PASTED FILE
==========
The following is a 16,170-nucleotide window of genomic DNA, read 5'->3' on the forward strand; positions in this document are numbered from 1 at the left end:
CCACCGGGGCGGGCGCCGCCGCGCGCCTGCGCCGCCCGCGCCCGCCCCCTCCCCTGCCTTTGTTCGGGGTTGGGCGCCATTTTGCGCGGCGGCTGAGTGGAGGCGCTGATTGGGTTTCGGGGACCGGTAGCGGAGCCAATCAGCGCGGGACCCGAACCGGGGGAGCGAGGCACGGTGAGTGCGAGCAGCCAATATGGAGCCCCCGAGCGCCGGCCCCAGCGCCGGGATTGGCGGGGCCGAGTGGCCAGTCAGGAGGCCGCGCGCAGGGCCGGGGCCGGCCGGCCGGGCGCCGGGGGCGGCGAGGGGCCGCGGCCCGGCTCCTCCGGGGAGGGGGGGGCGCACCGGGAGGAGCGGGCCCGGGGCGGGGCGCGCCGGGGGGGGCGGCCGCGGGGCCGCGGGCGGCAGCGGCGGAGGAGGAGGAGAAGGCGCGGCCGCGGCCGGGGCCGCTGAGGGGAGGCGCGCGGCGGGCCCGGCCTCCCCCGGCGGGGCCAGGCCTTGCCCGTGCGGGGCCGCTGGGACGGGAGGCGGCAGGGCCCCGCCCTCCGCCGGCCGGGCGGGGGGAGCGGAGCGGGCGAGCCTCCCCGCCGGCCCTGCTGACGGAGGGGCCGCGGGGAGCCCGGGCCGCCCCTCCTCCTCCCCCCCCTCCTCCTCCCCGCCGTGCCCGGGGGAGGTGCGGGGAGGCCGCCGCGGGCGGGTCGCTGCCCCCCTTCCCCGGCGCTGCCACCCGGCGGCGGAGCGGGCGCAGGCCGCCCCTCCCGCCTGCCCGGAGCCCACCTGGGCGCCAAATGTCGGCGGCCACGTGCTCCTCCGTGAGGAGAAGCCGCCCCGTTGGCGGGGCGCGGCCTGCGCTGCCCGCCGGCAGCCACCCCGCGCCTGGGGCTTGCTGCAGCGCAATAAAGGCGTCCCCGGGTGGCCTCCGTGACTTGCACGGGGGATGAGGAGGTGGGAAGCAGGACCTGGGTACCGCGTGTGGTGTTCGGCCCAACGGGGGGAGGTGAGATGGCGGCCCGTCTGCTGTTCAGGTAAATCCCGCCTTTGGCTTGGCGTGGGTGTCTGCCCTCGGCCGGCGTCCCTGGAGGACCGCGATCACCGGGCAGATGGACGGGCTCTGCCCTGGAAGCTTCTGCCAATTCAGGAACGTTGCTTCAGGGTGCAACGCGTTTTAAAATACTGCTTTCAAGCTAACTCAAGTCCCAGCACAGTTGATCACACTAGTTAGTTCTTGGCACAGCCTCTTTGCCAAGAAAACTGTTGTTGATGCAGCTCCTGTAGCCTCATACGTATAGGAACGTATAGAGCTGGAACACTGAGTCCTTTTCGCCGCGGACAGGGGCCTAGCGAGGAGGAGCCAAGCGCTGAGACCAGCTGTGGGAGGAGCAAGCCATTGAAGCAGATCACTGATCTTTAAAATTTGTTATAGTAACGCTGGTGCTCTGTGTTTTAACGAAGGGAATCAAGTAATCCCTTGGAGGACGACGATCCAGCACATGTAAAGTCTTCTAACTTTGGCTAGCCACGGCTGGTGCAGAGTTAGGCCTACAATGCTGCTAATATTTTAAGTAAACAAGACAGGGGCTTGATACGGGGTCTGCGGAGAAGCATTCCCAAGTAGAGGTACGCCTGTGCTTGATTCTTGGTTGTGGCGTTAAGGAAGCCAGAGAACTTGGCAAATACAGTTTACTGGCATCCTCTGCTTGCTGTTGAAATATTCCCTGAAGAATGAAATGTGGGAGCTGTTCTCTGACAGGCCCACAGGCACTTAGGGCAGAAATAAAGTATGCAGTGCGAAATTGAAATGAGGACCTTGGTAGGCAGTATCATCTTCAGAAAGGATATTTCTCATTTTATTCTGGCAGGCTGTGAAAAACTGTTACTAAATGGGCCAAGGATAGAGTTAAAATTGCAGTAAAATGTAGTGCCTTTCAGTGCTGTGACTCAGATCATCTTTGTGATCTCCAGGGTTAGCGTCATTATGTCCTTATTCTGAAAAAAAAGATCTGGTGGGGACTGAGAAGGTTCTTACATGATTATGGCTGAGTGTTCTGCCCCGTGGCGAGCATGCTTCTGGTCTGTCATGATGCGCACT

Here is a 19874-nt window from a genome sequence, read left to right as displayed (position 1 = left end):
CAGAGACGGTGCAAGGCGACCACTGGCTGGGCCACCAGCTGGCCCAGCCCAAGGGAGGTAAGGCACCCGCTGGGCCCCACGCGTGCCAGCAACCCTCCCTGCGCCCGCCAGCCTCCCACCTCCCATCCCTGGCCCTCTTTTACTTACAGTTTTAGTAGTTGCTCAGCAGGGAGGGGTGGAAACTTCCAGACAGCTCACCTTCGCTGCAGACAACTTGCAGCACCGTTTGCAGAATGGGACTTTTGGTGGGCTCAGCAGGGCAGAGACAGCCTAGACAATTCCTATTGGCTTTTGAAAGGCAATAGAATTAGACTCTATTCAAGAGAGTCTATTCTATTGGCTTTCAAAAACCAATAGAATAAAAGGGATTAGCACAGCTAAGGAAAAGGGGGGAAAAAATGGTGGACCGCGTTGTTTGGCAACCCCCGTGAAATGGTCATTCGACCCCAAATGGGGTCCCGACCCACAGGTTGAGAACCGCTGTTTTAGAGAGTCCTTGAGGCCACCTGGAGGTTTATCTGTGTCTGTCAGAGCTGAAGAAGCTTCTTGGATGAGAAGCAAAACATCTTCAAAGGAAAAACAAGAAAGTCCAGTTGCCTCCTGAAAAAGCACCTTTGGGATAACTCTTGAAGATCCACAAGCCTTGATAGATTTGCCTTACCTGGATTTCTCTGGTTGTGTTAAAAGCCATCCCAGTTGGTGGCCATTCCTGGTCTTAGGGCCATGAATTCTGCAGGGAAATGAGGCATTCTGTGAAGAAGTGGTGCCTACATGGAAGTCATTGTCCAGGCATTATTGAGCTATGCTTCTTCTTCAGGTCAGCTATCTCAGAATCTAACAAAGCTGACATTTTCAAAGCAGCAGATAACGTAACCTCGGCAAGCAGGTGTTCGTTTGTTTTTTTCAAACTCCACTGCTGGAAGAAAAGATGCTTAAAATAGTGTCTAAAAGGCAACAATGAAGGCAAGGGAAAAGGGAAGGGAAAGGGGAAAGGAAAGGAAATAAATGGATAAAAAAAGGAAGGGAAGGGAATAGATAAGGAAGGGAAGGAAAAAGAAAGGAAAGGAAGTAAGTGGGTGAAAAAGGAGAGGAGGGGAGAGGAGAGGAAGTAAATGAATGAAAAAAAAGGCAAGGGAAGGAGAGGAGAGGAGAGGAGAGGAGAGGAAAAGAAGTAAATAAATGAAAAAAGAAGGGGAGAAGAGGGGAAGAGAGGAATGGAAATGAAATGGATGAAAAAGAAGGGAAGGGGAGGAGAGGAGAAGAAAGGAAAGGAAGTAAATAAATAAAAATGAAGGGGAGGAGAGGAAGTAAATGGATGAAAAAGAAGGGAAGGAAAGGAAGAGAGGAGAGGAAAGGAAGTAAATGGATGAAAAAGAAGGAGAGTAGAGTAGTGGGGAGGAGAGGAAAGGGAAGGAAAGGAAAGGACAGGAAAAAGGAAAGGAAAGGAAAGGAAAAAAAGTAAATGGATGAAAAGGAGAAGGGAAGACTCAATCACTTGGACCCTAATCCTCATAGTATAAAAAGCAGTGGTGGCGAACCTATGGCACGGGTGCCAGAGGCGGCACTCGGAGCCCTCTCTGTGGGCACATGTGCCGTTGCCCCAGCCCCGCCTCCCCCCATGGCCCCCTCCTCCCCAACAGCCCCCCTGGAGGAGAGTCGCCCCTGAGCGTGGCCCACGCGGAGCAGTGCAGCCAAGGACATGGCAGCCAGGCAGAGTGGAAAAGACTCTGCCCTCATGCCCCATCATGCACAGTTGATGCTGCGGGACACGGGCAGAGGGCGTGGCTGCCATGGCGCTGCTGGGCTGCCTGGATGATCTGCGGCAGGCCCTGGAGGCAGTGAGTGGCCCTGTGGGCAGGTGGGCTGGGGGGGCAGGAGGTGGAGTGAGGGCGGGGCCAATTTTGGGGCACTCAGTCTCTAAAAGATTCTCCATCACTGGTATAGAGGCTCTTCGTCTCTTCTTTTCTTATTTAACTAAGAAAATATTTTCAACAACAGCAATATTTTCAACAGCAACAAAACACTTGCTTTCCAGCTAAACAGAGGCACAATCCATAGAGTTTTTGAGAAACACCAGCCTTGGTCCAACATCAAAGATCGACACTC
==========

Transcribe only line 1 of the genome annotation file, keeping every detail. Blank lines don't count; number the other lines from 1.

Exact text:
The following is a 16,170-nucleotide window of genomic DNA, read 5'->3' on the forward strand; positions in this document are numbered from 1 at the left end: